Noise pollution from above-ground subways is very manageable and ultimately a non-issue – I would know, as I lived in a condo just beside Davisville station, experiencing the loudest section of the tracks to no ill effect or real discomfort.

Eager to catastrophize the impacts of the Ontario Line, NIMBY activists have sometimes resorted to lying to get their way. For example, Maggie Redmonds and several other NIMBY activists came together to create a new group, “Save Jimmie Simpson,” which argued that Jimmie Simpson Park, which hugs the GO Corridor, will be cut in half if the Ontario Line is built, leading to the loss of a tennis and basketball court. The group blitzed their local neighbourhood with posters that said, “Kiss Tennis Goodbye.”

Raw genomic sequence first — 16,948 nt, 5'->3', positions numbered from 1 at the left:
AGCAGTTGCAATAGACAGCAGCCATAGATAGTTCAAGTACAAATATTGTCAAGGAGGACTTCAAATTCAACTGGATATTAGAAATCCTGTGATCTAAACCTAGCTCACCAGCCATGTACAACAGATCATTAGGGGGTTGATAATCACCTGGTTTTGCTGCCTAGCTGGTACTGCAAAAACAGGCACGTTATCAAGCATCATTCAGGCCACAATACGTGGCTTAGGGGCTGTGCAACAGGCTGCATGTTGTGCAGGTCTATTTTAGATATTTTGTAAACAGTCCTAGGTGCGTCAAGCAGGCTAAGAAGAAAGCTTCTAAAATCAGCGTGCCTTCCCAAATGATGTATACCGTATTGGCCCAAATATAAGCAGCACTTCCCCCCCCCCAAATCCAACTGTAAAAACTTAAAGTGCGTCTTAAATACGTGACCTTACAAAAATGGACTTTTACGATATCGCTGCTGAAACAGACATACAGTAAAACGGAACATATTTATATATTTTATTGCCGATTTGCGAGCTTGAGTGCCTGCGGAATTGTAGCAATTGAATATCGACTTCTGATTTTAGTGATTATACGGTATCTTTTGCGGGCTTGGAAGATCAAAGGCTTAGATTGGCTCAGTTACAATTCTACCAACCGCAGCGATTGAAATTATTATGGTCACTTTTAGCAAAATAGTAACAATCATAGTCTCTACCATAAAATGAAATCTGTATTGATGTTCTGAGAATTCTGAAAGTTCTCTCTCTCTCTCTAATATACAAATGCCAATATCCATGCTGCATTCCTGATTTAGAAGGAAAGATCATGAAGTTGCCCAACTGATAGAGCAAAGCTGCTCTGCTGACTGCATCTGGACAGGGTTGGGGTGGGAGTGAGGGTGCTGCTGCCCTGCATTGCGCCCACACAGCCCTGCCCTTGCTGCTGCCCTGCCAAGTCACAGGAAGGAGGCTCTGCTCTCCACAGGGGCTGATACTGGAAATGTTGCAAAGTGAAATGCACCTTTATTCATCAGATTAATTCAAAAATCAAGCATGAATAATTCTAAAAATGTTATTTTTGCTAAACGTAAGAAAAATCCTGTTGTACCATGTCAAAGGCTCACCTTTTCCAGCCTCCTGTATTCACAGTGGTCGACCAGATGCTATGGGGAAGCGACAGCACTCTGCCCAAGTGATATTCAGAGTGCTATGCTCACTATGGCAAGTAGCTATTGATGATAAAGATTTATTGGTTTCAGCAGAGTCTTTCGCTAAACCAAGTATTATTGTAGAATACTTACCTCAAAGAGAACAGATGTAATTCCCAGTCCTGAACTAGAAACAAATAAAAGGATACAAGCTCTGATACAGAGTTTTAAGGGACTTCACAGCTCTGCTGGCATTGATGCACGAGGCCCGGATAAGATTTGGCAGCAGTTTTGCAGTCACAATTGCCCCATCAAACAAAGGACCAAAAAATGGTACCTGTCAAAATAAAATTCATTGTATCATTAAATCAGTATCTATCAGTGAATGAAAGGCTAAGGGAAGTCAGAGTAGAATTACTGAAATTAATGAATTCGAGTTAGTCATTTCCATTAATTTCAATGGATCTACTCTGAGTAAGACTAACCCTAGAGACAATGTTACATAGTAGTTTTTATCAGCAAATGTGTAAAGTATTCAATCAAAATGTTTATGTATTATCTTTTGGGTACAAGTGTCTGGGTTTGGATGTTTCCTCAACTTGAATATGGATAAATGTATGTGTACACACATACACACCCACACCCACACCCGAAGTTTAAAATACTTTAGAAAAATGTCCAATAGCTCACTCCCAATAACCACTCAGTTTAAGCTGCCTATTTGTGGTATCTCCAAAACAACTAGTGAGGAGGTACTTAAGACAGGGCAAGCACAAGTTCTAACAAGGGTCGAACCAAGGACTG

It turns out that there were no plans to expropriate the park, to reduce its size at all or remove any tennis courts. Metrolinx was forced to use taxpayer money to pay for social media ads to counteract the propaganda campaign.

Unperturbed by this setback, the NIMBY activist group has moved on and has raised $18,000 to hire a publicist and commission their own Health Impact Assessment to push for an underground option for the subway – there appears to be no recognition that an underground option would cost an additional up to $1 billion dollars. They also continue to advocate against sound blocking barriers, which they have unironically compared to the Berlin wall.

Even in the best circumstances, it’s incredibly difficult to get transit built in Toronto. This has left Toronto commuters with a subway system that is often uncomfortable and overcrowded, with poor network coverage ensuring that many of Toronto’s more vulnerable communities do not have easy transit access to other parts of the city.

Yet these problems are made worse by NIMBYs who, in their entitlement and privilege, believe that the rest of the city should cater to their specious concerns, even if it slows transit development by years and wastes exorbitant amounts of money.